Reflecting on Tissa Liyanasuriya

Uditha Devapriya
7 min readApr 30, 2022


Courtesy of Dileepa Perera

Dileepa Perera’s biography of Tissa Liyanasuriya does more than tell a story. Full of sharp insights and historical anecdotes, it places us in a past I wished we grew up in. A product of an urban Sinhalese middle-class, Liyanasuriya lived through some of the country’s headiest years. His hometown in Borella became a centre for the British war effort in the region. With his education temporarily disturbed by World War II, he observed the world around him and took in what he saw. This proved useful for him in later years, as he shifted from his love for literature to films, documentary features, and television serials.

Liyanasuriya became a film director at a critical juncture in the Sri Lankan cinema. For so long dependent on the Indian film industry, it had taken a definitive leap after 1956. With Lester James Peries’s Rekava signalling a watershed in the industry, a whole new generation of directors, writers, and crew members took to the field. This did not, however, mean that they abandoned the commercial mainstream on which the cinema had built its fortunes; on the contrary, commercial producers began taking active part in their ventures, financing their productions and even partnering up with them. Peries had unleashed a revolution, yes, but he had also, inadvertently, breathed life to the mainstream cinema.

The films made during this period epitomised a new vigour. Though hardly artistic in the conventional sense of the term, they echoed a new social consciousness. The Sinhala petty bourgeoisie had once gone in droves to see Rukmani Devi and Eddie Jayamanne, now they savoured new faces and films, with contributions from Sinhalese cultural elites. While Lester Peries’s films, landmarks for their time, continued to win critical acclaim, a new middle of the road cinema sprang up. Such developments reflected the maturing of a Sinhala middle-class, a phenomenon which the 1956 election had laid the groundwork for.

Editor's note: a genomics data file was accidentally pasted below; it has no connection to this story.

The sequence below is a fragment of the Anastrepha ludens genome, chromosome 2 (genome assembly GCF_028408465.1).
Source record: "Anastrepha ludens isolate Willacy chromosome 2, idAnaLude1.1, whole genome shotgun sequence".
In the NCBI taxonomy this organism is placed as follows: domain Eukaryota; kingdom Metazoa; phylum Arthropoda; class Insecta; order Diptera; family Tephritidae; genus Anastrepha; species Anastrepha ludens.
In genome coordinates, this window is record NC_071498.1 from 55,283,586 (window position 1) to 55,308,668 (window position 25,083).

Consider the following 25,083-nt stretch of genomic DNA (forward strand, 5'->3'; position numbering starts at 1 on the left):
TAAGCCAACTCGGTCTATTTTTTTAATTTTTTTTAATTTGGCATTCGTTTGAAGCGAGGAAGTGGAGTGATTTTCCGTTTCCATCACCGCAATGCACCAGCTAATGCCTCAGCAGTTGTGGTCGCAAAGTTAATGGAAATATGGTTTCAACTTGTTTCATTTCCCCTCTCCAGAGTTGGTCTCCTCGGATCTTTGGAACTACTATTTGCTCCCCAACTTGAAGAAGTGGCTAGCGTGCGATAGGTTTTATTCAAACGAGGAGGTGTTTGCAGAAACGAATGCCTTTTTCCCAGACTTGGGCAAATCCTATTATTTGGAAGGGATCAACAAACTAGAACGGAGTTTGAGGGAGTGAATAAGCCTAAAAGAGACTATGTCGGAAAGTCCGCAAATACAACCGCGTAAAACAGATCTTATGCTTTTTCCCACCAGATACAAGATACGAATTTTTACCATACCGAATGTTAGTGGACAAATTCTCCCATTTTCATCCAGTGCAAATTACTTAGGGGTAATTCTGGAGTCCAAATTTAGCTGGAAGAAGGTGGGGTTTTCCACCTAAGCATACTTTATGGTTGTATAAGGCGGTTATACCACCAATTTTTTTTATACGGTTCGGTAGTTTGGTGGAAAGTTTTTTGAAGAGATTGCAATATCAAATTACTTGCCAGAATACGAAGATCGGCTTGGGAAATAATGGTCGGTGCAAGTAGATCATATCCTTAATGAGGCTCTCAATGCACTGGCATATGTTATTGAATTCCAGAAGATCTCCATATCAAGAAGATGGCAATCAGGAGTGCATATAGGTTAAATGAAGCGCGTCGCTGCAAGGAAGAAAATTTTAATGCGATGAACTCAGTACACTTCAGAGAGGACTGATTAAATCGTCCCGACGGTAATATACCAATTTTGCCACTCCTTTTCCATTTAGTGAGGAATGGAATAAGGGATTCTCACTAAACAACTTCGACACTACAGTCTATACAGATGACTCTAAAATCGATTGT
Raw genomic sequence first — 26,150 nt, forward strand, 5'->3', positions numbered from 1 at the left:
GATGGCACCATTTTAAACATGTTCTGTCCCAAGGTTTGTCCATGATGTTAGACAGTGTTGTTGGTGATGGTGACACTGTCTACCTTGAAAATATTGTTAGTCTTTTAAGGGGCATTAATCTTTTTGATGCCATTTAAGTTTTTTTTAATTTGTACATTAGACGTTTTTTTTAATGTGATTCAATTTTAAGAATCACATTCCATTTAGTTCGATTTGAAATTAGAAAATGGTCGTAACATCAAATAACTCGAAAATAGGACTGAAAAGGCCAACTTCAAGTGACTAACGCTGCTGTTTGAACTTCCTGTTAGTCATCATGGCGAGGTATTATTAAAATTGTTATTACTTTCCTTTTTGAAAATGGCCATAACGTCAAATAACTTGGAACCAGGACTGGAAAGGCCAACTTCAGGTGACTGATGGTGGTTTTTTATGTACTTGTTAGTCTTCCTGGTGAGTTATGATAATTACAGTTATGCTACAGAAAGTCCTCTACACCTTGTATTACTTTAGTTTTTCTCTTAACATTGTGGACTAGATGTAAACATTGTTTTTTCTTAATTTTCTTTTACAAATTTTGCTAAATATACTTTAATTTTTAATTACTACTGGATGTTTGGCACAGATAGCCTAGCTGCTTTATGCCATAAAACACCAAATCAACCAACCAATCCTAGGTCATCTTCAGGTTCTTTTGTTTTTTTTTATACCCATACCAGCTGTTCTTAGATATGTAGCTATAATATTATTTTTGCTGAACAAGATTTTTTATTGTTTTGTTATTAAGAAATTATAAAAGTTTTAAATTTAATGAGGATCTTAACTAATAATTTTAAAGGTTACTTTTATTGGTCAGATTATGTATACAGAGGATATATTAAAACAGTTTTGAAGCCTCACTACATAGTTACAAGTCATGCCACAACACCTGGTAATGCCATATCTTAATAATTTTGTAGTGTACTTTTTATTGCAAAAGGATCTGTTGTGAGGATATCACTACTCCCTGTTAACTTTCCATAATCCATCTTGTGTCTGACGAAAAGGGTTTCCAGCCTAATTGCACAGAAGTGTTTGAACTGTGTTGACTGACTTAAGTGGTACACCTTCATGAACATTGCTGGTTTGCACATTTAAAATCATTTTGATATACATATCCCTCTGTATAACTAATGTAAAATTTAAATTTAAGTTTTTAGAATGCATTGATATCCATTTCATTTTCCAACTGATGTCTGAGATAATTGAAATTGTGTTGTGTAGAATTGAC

Hailing from the same generation as Sumitra Peries, D. B. Nihalsinghe, Tony Ranasinghe, and Gamini Fonseka, Tissa Liyanasuriya became a pioneer at this juncture. Liyanasuriya’s films are hardly artistic in the way that an Antonioni or a Fellini film is, but they spoke to a new social class in a language that milieu understood very well. Delving into themes of romance, intrigue and adventure, human goodness, and adultery, Liyanasuriya’s films relate a story at the most basic level. A hallmark of the Sinhalese narrative tradition, it is this obsession with plot that makes all three of his films so popular and memorable even now.

Rohana Tissa Liyanasuriya was born in 1936, the eldest or “badapissa” of a family of six boys and one daughter. “My father,” he tells me, “spoke very little and was firm and strict in how he brought us up. My mother, by contrast, was more nondescript.” If not affluent and upper middle class, the Liyanasuriyas were better off than most. They also came face to face with the horrors of the Second World War, although as Tissa recalls, “we didn’t fear it much, not even when Japan bombed the harbour.” It was after this period that his father chose to put him into a school. The school he decided on was St Joseph’s College Maradana.

Coming from a Buddhist background, Liyanasuriya found it difficult to adjust to a Catholic school environment. He remembers St Joseph’s as being “exclusively Christian and English, with just one period for Sinhala and Sinhala literature.” Nevertheless, he made the best of his time there, befriending the likes of Upali Attanayake, Shyamon Jayasinghe, and Sidney Attygalle. “We were the driving force behind the College Sinhala magazine as well as the Sinhala Literary, Drama, and Debating Societies. School authorities paid little attention to these clubs, but our Sinhala teacher, Victor Hapuarachchi, helped us a lot.”

It was at St Joseph’s that Liyanasuriya fell in love with radio drama. Through his efforts he met a man who would become his first figure of destiny, K. A. W. Perera. Liyanasuriya remembers Perera as a dramatist “who had an instinctive feel for dialogues, as different as they were and could be from the stagey dialogues of the Tower Hall tradition.” Perera later wound up as the dialogue writer for Lester Peries’ Rekava, an opening that proved fruitful for Liyanasuriya when, a few years later, he was taken in as an assistant director (alongside Vijaya Abeydeva and Sumitra Gunawardena) onboard Peries’ Sandesaya.

Courtesy of Dileepa Perera